Fireflies have been the source of inspiration for scientists and research groups working on developing better lighting devices for a sustainable future. Using this technology alone, a team of researchers at Syracuse University debuted zero-energy lights, which we showcased last year and now an international team of scientists are using nature’s technology to develop LED light bulbs which produce more luminescence using the same amount of energy.
In all types of fireflies, the bioluminescence is emitted through the cuticle of their exoskeleton, however, a part of the luminescence is reflected back to the source reducing the glow. A similar problem occurs with the outer coatings of LED light bulbs. The scientists later discovered that in the Photuris genus firefly, the roof-shingle-like scales have optical properties that boost the amount of light that gets out.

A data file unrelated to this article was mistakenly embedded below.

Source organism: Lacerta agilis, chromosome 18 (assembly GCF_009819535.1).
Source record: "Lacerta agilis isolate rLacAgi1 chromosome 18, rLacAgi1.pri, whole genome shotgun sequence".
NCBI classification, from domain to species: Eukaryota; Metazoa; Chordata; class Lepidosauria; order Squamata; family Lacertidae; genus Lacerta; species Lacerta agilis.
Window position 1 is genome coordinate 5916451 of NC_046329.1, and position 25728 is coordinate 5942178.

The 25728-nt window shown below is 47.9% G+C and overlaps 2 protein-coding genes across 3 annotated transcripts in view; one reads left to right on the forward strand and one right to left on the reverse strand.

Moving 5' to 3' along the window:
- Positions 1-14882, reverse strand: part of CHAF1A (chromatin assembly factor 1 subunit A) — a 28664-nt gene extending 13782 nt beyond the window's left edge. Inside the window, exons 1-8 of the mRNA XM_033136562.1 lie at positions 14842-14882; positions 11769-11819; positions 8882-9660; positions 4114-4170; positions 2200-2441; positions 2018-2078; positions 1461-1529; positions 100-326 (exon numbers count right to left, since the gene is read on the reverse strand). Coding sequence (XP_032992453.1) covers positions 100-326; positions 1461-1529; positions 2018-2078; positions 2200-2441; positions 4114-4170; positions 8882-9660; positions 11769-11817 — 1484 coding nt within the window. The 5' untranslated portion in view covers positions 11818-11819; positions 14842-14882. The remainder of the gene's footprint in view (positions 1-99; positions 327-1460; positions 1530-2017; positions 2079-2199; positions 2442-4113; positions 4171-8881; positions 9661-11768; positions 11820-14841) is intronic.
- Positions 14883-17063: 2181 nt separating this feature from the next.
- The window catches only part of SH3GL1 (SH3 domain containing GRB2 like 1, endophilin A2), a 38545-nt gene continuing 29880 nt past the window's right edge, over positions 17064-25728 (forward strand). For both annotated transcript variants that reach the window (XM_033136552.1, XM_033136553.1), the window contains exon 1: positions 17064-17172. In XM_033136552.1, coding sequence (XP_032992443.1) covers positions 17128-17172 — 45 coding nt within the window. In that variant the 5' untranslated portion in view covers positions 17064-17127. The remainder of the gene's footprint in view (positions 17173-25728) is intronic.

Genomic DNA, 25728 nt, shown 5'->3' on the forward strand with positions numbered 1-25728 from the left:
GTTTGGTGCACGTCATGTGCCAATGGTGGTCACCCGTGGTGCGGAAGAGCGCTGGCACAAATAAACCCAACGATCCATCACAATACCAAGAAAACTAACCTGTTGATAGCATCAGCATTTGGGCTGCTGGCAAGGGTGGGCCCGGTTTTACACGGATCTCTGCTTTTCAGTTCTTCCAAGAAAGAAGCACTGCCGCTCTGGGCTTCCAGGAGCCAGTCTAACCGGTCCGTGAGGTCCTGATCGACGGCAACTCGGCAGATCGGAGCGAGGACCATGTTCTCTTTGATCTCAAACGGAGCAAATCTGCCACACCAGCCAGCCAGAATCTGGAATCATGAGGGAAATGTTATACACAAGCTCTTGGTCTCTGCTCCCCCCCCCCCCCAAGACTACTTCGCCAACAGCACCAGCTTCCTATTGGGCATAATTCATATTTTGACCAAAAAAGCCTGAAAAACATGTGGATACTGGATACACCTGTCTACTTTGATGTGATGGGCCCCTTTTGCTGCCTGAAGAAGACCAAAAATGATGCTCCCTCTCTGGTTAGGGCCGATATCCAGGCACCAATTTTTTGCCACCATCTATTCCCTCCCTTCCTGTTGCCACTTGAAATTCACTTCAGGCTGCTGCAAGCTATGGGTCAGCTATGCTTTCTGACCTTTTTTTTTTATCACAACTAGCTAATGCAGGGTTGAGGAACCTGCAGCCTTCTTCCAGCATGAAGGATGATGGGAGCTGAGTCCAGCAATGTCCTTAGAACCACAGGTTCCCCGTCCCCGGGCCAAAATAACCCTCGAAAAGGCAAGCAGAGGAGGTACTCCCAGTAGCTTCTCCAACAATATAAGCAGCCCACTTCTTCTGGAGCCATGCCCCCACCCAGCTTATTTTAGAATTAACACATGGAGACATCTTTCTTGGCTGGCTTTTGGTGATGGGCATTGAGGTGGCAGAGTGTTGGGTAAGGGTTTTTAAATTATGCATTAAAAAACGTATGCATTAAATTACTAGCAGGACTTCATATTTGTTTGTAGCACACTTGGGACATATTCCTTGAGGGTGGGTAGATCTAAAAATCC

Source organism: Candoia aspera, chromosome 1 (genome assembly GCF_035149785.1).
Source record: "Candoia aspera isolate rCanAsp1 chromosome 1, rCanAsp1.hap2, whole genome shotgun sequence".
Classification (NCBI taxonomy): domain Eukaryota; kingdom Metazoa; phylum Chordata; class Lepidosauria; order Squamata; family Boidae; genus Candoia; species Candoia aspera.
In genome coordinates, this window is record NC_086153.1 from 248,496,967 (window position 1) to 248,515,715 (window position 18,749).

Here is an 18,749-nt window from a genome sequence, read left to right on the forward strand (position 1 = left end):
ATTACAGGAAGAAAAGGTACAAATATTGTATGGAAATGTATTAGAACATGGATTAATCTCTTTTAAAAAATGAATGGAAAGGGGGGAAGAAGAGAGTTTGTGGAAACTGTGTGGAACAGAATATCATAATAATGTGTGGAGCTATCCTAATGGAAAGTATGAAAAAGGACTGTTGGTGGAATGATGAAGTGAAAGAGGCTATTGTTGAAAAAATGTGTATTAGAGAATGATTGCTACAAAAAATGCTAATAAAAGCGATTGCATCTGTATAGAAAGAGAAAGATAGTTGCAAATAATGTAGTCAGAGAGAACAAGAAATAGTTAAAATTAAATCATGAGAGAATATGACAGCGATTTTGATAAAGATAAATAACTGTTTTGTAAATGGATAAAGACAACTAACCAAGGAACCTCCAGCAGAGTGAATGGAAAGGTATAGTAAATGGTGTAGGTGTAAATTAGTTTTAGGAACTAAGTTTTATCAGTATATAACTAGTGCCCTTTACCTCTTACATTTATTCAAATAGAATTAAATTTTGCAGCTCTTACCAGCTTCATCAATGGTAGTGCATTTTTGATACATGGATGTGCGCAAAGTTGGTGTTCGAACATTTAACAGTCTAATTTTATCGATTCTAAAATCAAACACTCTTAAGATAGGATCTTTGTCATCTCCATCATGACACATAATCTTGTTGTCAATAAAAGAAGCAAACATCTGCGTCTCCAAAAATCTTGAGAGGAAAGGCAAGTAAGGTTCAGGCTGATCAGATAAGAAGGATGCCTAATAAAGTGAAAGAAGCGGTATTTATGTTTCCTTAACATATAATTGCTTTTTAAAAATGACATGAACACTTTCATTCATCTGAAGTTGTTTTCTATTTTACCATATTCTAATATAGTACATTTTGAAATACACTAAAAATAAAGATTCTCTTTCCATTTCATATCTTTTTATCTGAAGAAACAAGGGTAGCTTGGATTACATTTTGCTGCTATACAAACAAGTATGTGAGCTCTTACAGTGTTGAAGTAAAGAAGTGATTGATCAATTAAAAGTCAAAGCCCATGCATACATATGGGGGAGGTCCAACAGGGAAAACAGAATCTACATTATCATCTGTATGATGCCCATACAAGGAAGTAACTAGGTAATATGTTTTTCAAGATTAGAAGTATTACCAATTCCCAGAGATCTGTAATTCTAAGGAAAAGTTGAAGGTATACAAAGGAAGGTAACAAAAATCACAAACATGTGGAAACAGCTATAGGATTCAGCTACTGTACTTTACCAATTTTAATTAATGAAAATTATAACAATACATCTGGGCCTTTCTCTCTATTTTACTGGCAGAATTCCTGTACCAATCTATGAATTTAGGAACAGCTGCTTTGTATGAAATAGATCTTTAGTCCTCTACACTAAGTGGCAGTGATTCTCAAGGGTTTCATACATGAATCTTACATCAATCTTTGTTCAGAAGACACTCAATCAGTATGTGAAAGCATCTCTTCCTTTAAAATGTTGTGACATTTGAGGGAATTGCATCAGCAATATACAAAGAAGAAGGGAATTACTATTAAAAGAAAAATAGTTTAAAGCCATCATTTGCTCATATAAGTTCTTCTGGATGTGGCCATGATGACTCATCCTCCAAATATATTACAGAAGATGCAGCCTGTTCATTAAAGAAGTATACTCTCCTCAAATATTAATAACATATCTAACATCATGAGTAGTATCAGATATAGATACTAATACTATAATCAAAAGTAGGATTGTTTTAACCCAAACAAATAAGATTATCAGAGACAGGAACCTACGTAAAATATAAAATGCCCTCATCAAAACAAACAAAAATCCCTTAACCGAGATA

Gizmag notes that using this information, the researchers deposited a light sensitive material on a standard LED bulb and used a laser to etch a profile onto the coatings on LED bulbs, similar to the scales in the firefly. The results were astonishing as the bulb was able to emit about 55 percent more light using the same amount of energy that it normally does. The researchers believe that simply following nature and observing it more carefully could help in the production of greener products that put a tab on energy consumption.